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Medical chief: May need sugar tax to tackle obesity

A "sugar tax" may have to be introduced to curb child and adult obesity, the chief medical officer for England has warned.

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Sugar tax may be necessary, warns medical chief

The government may be forced into imposing a 'sugar tax', England's chief medical officer has warned. Credit: Jonathan Hayward/The Canadian Press

A "sugar tax" may be inevitable if the government cannot take strong action to reduce levels in food and drink, England's chief medical officer has warned.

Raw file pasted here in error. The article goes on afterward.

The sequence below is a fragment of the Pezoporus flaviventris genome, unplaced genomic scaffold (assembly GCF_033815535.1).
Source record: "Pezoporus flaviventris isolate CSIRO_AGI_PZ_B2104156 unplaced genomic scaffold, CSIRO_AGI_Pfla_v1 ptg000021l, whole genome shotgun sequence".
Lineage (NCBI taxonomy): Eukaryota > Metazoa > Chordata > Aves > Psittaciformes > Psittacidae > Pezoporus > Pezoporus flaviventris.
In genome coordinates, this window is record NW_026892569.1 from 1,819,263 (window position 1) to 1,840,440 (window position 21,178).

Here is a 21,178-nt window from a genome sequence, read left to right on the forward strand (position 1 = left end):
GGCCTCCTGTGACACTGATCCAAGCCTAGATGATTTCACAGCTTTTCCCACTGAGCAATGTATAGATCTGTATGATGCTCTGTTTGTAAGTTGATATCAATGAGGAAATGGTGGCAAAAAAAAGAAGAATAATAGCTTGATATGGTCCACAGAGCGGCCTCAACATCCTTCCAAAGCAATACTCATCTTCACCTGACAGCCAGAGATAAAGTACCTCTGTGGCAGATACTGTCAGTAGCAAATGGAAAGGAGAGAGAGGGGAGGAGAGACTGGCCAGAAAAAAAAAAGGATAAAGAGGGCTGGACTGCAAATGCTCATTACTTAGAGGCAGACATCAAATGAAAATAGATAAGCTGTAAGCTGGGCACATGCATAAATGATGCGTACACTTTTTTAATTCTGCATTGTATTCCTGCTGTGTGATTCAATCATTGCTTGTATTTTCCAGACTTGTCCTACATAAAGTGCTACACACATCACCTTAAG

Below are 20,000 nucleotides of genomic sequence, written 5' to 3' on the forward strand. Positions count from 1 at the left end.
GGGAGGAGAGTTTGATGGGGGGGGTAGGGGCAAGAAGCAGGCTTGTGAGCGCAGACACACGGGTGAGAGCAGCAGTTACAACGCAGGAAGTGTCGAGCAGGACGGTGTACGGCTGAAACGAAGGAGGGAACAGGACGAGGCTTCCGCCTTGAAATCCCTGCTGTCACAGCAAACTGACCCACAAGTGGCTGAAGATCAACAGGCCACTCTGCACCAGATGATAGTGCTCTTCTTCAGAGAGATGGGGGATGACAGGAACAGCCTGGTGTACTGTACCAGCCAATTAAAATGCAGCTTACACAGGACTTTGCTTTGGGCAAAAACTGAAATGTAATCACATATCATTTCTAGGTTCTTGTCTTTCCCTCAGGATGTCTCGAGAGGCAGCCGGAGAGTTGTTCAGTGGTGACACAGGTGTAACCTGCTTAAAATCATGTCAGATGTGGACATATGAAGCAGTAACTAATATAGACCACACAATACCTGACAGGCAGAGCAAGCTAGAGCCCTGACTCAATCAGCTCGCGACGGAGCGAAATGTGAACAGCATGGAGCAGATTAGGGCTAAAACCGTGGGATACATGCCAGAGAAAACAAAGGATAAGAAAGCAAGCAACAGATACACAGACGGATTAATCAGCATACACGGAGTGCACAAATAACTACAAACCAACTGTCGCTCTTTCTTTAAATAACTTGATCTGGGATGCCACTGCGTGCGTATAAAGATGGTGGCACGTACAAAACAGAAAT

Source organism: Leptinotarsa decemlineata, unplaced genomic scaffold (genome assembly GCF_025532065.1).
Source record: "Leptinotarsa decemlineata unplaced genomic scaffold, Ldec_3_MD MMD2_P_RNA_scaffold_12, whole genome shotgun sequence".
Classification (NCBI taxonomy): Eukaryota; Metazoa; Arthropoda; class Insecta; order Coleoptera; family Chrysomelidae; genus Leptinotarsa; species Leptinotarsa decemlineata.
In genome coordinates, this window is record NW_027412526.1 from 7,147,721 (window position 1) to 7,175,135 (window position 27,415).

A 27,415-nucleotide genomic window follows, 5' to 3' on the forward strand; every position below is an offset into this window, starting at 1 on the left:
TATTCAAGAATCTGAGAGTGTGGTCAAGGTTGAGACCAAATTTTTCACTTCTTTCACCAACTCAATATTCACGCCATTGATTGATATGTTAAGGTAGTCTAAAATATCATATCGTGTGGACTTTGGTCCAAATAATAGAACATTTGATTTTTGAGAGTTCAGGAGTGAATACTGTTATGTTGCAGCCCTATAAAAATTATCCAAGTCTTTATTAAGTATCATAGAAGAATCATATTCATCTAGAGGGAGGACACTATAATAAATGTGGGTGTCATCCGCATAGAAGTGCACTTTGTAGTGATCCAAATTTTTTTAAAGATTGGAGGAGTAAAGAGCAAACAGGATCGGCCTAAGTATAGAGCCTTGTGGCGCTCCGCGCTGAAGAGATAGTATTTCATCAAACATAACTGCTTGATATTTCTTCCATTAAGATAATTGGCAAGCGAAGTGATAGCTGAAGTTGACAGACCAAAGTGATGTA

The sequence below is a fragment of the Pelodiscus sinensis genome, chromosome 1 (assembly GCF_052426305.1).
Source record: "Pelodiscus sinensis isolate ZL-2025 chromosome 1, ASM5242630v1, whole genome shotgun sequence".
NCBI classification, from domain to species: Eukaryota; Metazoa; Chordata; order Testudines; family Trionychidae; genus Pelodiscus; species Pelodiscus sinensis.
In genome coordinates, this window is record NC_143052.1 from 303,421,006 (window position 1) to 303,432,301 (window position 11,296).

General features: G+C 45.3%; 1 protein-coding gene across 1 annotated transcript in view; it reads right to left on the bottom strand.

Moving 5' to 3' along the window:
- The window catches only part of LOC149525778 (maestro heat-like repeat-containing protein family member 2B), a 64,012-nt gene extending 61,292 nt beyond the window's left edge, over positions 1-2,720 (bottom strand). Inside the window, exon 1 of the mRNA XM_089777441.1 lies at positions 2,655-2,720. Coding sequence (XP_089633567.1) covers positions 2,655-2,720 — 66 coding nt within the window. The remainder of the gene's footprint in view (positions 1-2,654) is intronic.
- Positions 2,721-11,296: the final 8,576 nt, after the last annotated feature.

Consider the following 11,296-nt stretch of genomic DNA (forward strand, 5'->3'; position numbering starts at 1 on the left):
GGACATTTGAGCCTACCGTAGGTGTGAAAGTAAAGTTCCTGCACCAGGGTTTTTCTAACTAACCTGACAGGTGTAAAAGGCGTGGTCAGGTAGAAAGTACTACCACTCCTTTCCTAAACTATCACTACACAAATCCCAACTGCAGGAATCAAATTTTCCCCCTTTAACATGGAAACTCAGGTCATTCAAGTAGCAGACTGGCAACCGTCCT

Speaking to MPs this afternoon, Dame Sally Davies said that she expected research to show that "sugar is addictive".

Dame Sally told the House of Commons health committee that the government must be "strong" with food and drink manufacturers, as they wouldn't cut sugar levels themselves.

Until then, she warned: "We may need to move toward some kind of sugar tax, but I hope we don't have to."

In October, experts from Oxford and Reading universities argued a 20% tax on sugary drinks would cut the number of overweight people in the UK by 285,000.

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